[caption id="attachment_219451" align="alignnone" width="1000"] Dr. Heather Farley has made it her mission to provide "care for caregivers." The Center for WorkLife Wellbeing at ChristianaCare recently was named a recipient of the American Medical Association’s Joy in Medicine Health System Recognition Program. | PHOTO COURTESY OF CHRISTIANACARE[/caption]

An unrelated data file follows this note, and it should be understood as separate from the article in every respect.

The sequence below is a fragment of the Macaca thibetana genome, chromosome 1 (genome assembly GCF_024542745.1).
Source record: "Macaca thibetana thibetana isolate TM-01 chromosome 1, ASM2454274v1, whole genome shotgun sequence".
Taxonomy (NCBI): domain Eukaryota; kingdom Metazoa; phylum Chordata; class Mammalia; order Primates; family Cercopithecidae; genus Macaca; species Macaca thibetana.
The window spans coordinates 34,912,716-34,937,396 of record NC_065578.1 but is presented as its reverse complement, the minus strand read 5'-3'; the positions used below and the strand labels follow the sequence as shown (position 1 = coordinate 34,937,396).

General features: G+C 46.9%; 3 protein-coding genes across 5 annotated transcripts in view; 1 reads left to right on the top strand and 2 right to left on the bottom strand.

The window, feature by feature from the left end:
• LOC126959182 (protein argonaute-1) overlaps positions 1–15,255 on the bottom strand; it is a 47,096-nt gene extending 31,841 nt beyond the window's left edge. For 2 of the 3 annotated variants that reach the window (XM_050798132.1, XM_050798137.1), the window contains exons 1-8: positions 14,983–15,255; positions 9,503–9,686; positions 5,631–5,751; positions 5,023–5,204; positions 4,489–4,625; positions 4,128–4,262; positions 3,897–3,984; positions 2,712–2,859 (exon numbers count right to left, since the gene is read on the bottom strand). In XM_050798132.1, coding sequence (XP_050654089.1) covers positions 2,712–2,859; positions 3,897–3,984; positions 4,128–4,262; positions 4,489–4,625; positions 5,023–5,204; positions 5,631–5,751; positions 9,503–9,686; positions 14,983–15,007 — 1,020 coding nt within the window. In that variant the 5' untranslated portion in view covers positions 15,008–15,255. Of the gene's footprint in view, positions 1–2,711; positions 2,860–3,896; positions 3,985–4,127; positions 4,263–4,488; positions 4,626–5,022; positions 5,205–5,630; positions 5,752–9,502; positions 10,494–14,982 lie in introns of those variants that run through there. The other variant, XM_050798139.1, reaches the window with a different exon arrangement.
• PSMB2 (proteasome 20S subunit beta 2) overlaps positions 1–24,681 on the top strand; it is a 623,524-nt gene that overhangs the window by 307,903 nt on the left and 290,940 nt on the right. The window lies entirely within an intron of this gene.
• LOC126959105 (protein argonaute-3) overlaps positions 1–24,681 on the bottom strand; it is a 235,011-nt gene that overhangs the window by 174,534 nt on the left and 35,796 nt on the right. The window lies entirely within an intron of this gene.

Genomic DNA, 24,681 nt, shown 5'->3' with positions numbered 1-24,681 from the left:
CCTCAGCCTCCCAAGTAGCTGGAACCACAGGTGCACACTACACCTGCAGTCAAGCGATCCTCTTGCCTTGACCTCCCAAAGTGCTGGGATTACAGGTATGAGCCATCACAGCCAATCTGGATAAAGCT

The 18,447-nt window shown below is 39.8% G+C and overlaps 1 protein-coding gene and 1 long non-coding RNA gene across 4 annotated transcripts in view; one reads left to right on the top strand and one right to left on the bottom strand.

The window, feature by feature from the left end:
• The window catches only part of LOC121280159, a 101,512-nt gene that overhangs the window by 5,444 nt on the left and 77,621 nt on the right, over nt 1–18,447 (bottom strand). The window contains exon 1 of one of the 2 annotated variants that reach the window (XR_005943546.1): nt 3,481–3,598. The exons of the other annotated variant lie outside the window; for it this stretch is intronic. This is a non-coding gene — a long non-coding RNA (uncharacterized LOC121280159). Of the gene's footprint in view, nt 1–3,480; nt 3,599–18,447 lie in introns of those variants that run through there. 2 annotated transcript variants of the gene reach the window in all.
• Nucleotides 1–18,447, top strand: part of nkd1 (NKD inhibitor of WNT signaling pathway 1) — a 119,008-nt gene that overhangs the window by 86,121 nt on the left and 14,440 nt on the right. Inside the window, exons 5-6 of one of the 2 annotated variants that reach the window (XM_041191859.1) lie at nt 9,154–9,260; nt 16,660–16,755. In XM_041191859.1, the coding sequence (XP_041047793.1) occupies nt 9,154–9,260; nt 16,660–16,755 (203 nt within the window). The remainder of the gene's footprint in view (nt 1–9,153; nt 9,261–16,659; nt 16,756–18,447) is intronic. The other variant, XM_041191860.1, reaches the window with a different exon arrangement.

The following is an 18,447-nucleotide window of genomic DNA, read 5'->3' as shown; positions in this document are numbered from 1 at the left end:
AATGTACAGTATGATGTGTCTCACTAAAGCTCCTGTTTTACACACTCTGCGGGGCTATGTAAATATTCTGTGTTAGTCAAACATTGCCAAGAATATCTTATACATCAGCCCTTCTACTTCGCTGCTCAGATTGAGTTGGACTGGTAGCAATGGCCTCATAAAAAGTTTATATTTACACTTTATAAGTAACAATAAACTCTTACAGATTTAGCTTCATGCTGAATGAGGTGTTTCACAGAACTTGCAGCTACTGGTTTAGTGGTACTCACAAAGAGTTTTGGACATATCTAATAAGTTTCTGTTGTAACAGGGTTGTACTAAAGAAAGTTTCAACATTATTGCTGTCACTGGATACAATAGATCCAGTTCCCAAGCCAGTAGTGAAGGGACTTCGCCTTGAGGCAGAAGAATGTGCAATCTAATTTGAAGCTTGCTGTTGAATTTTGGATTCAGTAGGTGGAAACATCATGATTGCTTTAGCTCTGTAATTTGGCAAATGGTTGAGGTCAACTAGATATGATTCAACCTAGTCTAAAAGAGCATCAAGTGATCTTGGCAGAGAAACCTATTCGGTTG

NEWARK — Roughly five years before the COVID-19 pandemic pushed the healthcare industry to the brink and back again, Dr. Heather Farley had seen enough cases in the emergency room to know not everyone has a happy ending.“There were a few that rocked me to my core, and at that time the culture in health care was silence and stoicism. It wasn’t OK to talk about why you’re struggling,” she said. “It made it really difficult to process it and move forward. I actually got to the point where I thought I didn’t want to be a doctor anymore.”Through support from a professional career coach, Farley regained her joy for the work and began talking to others about the experience. Today, she serves as ChristianaCare’s chief wellness officer and directs the system’s comprehensive staff-support program, the Center for WorkLife Wellbeing. Launched in 2016, the center was created to develop and maintain support systems.The program helped ChristianaCare be recognized by the American Medical Association for a Joy in Medicine distinction, receiving a gold recognition, the highest level within the program. Medical professionals have long been hit by burnout and work-related stress worsening a prevalence of suicide – a phenomenon that has grown worse amid the pandemic. About 38% of physicians and other health care workers self-reported experiencing anxiety or depression during the pandemic, while 43% suffered from work overload and 49% had burnout, according to a national study published in the medical journal Lancet.“I think the culture that existed for a very long time was one in which self-sacrifice and overwork was praised, even rewarded,” Farley said. “Now we're understanding that health care is much more of a team sport.”The Center for WorkLife Wellbeing established a network and systems to support staff even before the worst of the pandemic arrived in Delaware, providing mindfulness resources, inspiration texts and rounds where experts check on staff wellbeing.There are designated “oasis rooms,” offering sanctuaries inside the hospital where staff can go to take a break, de-stress, meditate or enjoy a chair massage. Fitness centers and 24/7 mental and nutrition services are also available to those in need.But most critical is the Care for the Caregiver program — one of Farley’s first initiatives — that offers confidential peer and group sessions to support caregivers when they struggle with issues facing patient care. About 75 staff members are trained to provide psychological first aid to caregivers whom they recognize are struggling as well as connect them to helpful resources if needed.“It’s to provide a friendly ear from someone who’s been there and help you get the help to process those emotions,” Farley said. “I really wanted to create the conditions where what happened to me would never happen again to anyone in our health system or any of my colleagues.”While Farley noted that many health care systems across the country first struggled with wellness program participation early in the pandemic, ChristianaCare saw more buy-in from its staff members. That program logged 508 one-on-one peer support sessions and 90 group sessions in 2020, and from January to October 2021, there were another 58 one-on-one sessions and 30 group sessions.Still, the program continues to evolve in the ever-changing needs of health care providers as the country enters into the third year of the pandemic. About 260 ChristianaCare leaders were also trained to recognize when team members are struggling and how to best respond.For those considering how to address wellbeing at other health care offices, Farley advises leaders to examine the environment surrounding the workers rather than the workers themselves. That means fostering a culture where the office focuses on psychological safety, equity, autonomy and connection — as well as reducing red tape to get some staff back to do what they love.“If you think about what health is, health isn’t the absence of disease. Joy is not professional fulfillment or the absence of burnout,” Farley said. “We shouldn't just be trying to get rid of burnout, we should actually be creating an environment where our employees or our caregivers can flourish and thrive. You can’t take a canary out of the coal mine, teach it to be more resilient and stick it back in and expect it to survive.”
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